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|Leisenring No. 2 Mine & Coke Works
(West Leisenring Mine)
(Butte Mine & Coke Work) (ca.1881-1950's ? ),
Located west of PA Rt. SR 1051 and Rankin Run, about 4 1/4 miles northeast of Uniontown, Butte / West Leisenring (Leisenring No. 2), North Union Twp. / Dunbar Twp., Fayette Co., PA
Owners: (ca.1881-1889), Connellsville Coke and Iron Company, Leisenring, PA
(ca.1889-1950's), H.C. Frick Coke Company, Scottdale, PA
|February 20, 1884, West Leisenring
West Leisenring, PA
19 Miners Killed in West Leisenring Mine
Gas had accummulated in one of the entries during the night... The men started to work in the morning without the mine having been examined... One man went into an old room to look for rails... and lit the gas with his naked light, which exploded, hurting and killing some of them, and the others were suffocated by the after damp. Several men escaped by going around to another entry.
(O'Malley,1891:180) (from "Adventures in the Mines" by T. T. O'Malley, 1891)
West Leisenring, Pennsylvania
February 21, 1884
THE TERROR OF THE PIT
Fire-Damp and After-Damp Gather Their Victims
Particulars of the Awful Pit Explosion at Leisenring, Pa
Nineteen Miners Hurried into Eternity
Uniontown, PA, Feb. 21, 1884
The little mining village of West Leisenring, four miles north of here, was the scene of the most terrific explosion ever known in the coke region. The Connellsville Coal & Iron company, of which Judge Leisenring, of Mauch Chunk, is president, have 300 coke ovens here, which have been in operation about a year. The works give employment to about one hundred men, and quite a little town has sprung up named after the president of the company. The coal for the ovens is obtained by means of a shaft, which reaches the coal at a distance of 400 feet from the surface.
A part of the force who had worked all night left the mines a little after 3 o'clock and seventy others took their places, making the usual morning shift. About 6:30 o'clock, while the men were digging, suddenly, without warning, there occurred an explosion that convulsed the mine in every apartment and threw the men into the utmost consternation. The scene of the explosion was in one of the apartments fully 800 feet distant from the bottom of the shaft, and therefore about 1,200 feet from the surface opening; yet the report was heard on the outside for a considerable distance and caused such a jar that the top of a derrick 100 feet high was knocked off. Two mules were standing at the bottom of the shaft 800 feet from the explosion, and the rush of air blew one of them through a wooden cage, shattering it to pieces. The other mule died of suffocation.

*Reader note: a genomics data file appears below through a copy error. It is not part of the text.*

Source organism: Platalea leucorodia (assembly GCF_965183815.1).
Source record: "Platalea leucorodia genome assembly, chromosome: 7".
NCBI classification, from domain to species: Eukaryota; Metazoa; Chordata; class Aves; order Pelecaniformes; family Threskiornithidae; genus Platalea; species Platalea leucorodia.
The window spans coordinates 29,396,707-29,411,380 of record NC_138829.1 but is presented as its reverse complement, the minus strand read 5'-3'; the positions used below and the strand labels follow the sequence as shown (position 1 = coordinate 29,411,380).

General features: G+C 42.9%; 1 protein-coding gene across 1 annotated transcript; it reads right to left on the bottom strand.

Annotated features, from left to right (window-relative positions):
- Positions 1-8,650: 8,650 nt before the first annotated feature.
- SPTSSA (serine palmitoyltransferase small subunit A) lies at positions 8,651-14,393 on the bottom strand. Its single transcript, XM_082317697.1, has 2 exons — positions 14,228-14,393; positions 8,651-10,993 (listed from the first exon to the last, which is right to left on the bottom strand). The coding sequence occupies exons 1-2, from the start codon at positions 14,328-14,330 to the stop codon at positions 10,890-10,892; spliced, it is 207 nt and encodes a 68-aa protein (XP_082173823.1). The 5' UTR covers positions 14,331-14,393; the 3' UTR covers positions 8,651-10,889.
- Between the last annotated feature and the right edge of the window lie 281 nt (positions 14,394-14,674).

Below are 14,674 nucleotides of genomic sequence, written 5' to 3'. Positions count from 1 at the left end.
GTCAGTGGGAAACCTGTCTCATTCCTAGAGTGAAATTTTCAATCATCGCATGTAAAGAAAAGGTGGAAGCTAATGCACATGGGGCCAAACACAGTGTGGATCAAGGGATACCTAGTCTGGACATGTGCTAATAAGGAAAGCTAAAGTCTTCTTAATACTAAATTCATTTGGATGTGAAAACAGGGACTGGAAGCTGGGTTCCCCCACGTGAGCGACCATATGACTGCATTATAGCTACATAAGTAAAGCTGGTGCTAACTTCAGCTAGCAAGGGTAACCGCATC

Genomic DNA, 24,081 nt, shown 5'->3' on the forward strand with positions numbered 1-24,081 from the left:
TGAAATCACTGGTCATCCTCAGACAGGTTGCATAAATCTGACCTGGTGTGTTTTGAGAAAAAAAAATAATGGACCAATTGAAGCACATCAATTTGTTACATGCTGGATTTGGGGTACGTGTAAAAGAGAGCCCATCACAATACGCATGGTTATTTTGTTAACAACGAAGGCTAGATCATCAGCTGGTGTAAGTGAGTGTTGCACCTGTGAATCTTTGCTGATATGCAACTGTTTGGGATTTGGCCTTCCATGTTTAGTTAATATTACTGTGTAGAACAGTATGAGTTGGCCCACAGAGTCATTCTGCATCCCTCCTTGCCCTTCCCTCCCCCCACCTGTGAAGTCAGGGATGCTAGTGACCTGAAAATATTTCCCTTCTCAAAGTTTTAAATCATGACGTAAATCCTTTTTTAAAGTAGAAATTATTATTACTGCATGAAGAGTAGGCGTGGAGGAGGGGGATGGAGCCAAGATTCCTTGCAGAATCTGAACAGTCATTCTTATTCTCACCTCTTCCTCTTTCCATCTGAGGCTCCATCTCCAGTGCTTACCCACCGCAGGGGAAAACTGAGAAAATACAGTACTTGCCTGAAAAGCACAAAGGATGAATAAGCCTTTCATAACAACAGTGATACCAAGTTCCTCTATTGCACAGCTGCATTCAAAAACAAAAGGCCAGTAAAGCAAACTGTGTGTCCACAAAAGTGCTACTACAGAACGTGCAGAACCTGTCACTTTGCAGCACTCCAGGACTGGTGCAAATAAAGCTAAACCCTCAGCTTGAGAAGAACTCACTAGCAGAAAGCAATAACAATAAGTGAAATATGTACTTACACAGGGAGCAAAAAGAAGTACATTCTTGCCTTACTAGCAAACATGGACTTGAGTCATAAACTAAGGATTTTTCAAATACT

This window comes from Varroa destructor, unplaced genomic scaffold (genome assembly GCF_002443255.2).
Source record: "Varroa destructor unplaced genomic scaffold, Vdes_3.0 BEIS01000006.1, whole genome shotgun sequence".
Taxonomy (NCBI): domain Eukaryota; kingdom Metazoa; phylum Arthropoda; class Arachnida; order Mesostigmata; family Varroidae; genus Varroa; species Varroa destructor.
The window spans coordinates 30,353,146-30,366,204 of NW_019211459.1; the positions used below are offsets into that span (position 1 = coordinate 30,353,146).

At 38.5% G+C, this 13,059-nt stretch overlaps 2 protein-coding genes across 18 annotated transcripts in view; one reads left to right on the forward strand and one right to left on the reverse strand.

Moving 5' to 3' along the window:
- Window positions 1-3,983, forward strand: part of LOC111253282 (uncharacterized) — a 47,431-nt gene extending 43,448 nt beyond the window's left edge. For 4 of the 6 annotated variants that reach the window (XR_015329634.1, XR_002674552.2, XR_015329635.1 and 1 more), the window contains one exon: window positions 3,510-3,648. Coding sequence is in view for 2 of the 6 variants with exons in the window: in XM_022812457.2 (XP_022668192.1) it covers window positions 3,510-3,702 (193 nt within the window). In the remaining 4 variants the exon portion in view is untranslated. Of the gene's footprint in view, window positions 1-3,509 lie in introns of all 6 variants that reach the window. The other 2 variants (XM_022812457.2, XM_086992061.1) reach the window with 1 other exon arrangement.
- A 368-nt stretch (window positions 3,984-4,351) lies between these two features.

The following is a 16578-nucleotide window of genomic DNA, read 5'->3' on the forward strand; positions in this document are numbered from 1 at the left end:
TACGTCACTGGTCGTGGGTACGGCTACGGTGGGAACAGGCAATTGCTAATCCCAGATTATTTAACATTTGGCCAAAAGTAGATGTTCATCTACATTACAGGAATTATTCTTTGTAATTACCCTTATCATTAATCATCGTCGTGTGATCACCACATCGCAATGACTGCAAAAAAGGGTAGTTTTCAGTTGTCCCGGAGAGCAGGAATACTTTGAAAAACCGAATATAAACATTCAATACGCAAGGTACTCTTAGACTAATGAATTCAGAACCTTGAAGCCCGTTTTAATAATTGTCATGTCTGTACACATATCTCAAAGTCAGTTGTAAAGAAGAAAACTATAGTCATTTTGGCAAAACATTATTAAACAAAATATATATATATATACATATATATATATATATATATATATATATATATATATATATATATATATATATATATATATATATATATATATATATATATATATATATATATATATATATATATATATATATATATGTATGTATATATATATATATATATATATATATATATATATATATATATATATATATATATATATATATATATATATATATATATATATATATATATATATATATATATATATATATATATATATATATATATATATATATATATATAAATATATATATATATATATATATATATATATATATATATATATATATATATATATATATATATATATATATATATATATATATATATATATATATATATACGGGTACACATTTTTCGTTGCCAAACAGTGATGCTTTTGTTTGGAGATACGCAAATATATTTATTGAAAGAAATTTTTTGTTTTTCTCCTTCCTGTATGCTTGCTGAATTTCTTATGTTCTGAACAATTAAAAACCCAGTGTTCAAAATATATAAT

[from the "Fort Wayne Daily Gazette," Fort Wayne, IN, Feb. 22, 1884.]
Leisenring No. 2, Coal Company Patch Town:
Leisenring No. 2 Coal Company Patch Town sits on a hill sloping west of PA SR 1051, the mine and coke works formerly stood immediately to the east. The mine's newest headframe which was erected ca.1943, was moved ca.1957 to the Maple Creek Mine, in Mononggahela, Washington County. It is the only Fayette County Headframe known to survive [the headframe was still being used to haul refuse from the Maple Creek Mine, ca.1990]. Approximately severnty-five houses remain in the town of Leisening No. 2 [West Leisenring], the vast majority of which are the region's typical late-nineteenth century, early twentieth century gable-ended double-family houses.
About seventeen single-family houses are included in Leisenring No. 2, ca.1990, and most of these are former miners houses lining what was called Community Avenue (PA SR 1051, as it ran out of town to the north towards Leisenring No. 1). These houses are more recent, built ca.1910's, they are single-story frame structures with a central brick chimney and an intersecting gable roof.
The remainder of the extant single-family houses were constructed for management. Five of these line the west side of Third Street, the uppermost street in West Leisenring. These houses are two-story, three-bay, gable-ended, clapboard structures (most of which have now been sided with aluminum siding), with intersecting pediments on the front. They have a brick chimney at each end and a shed-roof porch across the front.
The Leisenring No. 2 Mine's superintendent's house also remains. It is located across the road to the north of the streets of double houses, It is a two-story, five-bay, brick buiding. The house originally had six rooms; but, it has been enlarged and is today painted white. The house also originally had a spring house associated with it, and was located just up the street from the coal company's office building, which once stood on PA SR1051.